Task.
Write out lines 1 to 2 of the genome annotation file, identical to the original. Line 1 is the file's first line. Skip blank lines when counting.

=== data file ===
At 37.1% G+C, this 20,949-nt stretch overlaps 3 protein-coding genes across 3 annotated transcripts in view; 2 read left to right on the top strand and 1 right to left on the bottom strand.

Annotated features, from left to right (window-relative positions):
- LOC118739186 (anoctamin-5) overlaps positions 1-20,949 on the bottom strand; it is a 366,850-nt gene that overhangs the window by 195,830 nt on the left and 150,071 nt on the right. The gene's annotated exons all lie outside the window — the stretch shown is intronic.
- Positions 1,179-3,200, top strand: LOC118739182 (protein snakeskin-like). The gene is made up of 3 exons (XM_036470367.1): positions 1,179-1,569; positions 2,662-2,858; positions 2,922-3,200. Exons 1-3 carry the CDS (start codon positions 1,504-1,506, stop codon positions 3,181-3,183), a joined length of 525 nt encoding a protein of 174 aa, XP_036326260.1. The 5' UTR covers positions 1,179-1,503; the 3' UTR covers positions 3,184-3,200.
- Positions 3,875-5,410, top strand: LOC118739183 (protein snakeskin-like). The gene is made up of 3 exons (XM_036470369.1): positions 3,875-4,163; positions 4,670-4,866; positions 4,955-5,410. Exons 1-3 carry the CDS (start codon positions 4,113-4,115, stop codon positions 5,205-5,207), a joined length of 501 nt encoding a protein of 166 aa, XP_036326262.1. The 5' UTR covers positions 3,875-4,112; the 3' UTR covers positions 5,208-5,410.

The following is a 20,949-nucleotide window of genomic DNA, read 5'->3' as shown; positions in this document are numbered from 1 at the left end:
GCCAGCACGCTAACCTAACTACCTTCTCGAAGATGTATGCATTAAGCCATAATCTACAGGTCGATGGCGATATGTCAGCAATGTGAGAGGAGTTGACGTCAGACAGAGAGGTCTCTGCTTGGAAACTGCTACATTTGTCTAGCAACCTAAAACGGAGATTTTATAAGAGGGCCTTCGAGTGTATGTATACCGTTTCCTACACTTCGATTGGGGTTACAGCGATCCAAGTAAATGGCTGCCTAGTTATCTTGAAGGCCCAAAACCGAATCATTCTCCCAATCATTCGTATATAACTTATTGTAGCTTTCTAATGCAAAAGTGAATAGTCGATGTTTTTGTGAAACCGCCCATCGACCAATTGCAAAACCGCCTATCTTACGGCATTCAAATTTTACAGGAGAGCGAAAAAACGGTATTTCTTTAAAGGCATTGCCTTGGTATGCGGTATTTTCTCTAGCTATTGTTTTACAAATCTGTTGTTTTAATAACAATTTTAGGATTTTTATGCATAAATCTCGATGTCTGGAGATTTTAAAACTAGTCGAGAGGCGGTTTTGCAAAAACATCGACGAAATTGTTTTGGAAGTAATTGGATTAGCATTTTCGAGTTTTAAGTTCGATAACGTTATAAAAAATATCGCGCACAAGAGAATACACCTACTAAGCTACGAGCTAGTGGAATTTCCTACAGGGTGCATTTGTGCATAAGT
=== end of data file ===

At 37.1% G+C, this 20,949-nt stretch overlaps 3 protein-coding genes across 3 annotated transcripts in view; 2 read left to right on the top strand and 1 right to left on the bottom strand.

Annotated features, from left to right (window-relative positions):